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Warsaw Ghetto Uprising - Term Paper Example

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Table of Contents Introduction Historical background Life in the ghetto Illegal organizations Destruction of the residents Relations with Polish organizations The uprising Conclusion Introduction The Warsaw Ghetto Uprising was the largest Jewish rebellion against the Nazis during the Second World War…
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Warsaw Ghetto Uprising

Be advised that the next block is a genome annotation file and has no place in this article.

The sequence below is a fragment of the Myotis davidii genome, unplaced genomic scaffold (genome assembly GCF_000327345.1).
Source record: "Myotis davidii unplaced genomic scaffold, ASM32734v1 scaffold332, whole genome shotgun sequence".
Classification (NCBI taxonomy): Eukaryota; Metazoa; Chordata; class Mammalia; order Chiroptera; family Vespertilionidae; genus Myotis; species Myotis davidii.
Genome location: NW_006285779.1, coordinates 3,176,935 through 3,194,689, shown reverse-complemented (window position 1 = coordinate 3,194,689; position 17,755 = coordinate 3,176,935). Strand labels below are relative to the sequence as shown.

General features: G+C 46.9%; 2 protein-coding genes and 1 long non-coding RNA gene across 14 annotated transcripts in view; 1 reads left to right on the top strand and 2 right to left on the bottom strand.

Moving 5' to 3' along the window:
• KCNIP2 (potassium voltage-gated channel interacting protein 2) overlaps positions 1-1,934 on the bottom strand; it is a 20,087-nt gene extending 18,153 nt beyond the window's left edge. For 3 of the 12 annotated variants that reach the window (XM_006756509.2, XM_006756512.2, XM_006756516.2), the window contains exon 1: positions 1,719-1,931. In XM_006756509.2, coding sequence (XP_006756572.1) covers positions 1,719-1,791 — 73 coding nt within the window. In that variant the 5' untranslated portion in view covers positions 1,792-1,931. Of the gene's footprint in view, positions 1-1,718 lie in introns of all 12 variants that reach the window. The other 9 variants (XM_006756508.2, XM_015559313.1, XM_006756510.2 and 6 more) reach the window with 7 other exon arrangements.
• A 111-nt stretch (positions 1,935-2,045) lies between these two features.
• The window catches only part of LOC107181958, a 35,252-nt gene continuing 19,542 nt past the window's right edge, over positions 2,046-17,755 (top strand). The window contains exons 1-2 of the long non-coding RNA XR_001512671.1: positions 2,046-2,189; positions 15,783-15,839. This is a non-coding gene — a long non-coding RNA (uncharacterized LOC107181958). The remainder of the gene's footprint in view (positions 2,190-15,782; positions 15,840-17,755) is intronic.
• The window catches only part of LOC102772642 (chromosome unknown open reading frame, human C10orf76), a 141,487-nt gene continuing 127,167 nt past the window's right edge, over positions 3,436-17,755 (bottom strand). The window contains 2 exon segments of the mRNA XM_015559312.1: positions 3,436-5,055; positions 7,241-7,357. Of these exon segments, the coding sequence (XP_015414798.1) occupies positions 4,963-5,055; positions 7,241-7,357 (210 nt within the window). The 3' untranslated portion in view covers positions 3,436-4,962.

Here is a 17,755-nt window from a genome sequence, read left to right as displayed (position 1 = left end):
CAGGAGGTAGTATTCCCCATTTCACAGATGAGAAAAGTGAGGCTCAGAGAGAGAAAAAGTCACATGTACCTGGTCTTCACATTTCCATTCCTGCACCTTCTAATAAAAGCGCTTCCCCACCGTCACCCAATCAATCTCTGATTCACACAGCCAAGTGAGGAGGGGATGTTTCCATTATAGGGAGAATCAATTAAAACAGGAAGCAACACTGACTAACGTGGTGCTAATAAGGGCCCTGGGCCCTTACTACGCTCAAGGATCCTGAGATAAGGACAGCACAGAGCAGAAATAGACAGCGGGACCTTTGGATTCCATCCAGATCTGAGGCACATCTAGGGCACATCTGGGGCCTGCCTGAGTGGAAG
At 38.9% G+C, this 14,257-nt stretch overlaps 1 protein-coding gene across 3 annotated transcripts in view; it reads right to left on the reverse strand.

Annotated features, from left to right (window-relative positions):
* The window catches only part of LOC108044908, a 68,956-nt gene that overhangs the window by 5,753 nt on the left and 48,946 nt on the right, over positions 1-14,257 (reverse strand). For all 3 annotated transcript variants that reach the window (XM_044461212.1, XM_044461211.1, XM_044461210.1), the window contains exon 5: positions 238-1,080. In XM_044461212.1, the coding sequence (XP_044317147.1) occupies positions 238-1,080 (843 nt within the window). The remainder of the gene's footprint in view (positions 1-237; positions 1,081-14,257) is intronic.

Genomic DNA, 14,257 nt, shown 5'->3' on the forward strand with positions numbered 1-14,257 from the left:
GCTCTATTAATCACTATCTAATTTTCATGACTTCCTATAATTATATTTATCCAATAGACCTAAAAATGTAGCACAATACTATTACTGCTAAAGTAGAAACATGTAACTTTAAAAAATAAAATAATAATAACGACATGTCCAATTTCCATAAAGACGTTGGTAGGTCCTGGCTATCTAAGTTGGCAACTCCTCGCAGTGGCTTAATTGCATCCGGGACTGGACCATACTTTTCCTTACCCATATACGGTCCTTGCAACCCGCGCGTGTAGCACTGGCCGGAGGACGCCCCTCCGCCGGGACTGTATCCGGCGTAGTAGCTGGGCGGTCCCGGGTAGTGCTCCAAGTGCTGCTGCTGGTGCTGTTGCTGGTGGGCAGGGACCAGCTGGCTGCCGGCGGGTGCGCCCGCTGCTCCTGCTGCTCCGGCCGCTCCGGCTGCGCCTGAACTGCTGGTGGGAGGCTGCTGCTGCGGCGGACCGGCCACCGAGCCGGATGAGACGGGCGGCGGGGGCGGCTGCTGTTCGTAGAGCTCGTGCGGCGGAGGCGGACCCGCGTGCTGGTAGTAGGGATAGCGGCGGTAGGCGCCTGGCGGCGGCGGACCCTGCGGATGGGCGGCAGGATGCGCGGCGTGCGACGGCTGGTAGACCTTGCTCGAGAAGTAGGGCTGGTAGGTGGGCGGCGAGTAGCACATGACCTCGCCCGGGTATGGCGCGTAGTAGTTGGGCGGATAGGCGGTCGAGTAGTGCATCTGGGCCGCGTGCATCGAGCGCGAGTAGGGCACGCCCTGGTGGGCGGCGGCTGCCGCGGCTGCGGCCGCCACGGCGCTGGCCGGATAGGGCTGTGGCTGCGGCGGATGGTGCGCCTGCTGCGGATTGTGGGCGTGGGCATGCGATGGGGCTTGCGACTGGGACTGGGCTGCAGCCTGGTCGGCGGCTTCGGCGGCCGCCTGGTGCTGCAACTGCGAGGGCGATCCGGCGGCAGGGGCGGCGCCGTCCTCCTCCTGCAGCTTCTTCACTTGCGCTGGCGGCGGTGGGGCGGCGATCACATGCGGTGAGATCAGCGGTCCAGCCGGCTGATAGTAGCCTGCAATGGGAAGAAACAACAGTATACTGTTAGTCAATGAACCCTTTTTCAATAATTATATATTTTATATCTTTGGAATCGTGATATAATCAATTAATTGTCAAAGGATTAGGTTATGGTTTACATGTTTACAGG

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Download file to see previous pages Historical background After the entry of troops of the Third Reich into Poland in October 1939, the occupation authorities issued the order according to which Jews had to pass their money to financial institutions. A person was allowed to keep no more than 2000 zlotys. In public transport, the Nazis placed offensive posters intended to incite ethnic hatred. Speaking about the reasons for creating ghettos in towns of Poland, the Nazis claimed that Jews were carriers of infectious diseases, and that their isolation would help to protect non-Jewish population from the epidemics. In March 1940 a number of urban areas with high concentrations of Jewish population had been declared a quarantine zone. From these areas about 113.000 Poles were expelled, and this place was inhabited by 138.000 Jews from other places. The decision to organize the ghetto was taken on October 16, 1940 by Governor-general Hans Frank. At this point in the ghetto, there were about 440,000 people (37% of the population), while the area of ghetto was 4.5% of the area of Warsaw. Initially leaving the ghetto without permission was liable to imprisonment for a term of 9 months. Since November 1941 the death penalty was applied. On November 16 the ghetto was fenced with a wall. Life in the ghetto Issues within the ghetto were regulated by Judenrat, which was under the control of German authorities. Chairman of the Judenrat was Adam Czerniakow, who “refused to take advantage of opportunities to leave Poland in the early months of the occupation, and he held Jewish leaders who did so in contempt as traitors to their people” (Niewyk & Nicosia 175). Head of the Jewish police in the ghetto was Jozef Sherinsky (Berenbaum & Peck 599). Officially established food standards for the ghetto were specially calculated for the people to starve and die. In the second half of 1941, food standards for the Jews included 184 calories. However, due to illegally supplied food, real consumption averaged 1125 calories a day. Part of the population was engaged in German manufacturing. Thus, in the sewing industry of Walter Tebens 18 thousand Jews were employed. The working day lasted 12 hours with no weekends and holidays. Of the 110 thousand workers of ghetto only 27000 had a permanent job. Inside the ghetto illegal production of various goods was organized, raw materials for which were supplied in secret. Products were also smuggled for sale or exchange for food outside the ghetto. In addition to the legal 70 bakeries in the ghetto there were 800 illegal ones. The cost of illegal export from the ghetto was estimated at 10 million zlotys a month. Among the inhabitants of the ghetto there was a layer of people, whose activities and position provided them with relatively good life (traders, smugglers, members of the Judenrat, the agents of the Gestapo). Most of the residents suffered from malnutrition. There were problems with health: Once the ghettos were sealed, the uncontrollable spread of typhus became a major problem. Some estimate that there was a case of exanthematic typhus in every family in the Warsaw ghetto, affecting from one-quarter to one-third of the population (Soumerai & Schulz 100). The worst situation was with the Jews, displaced from other parts of Poland. Not having connections and acquaintances, they had difficulties in finding and securing income for ...Download file to see next pagesRead More
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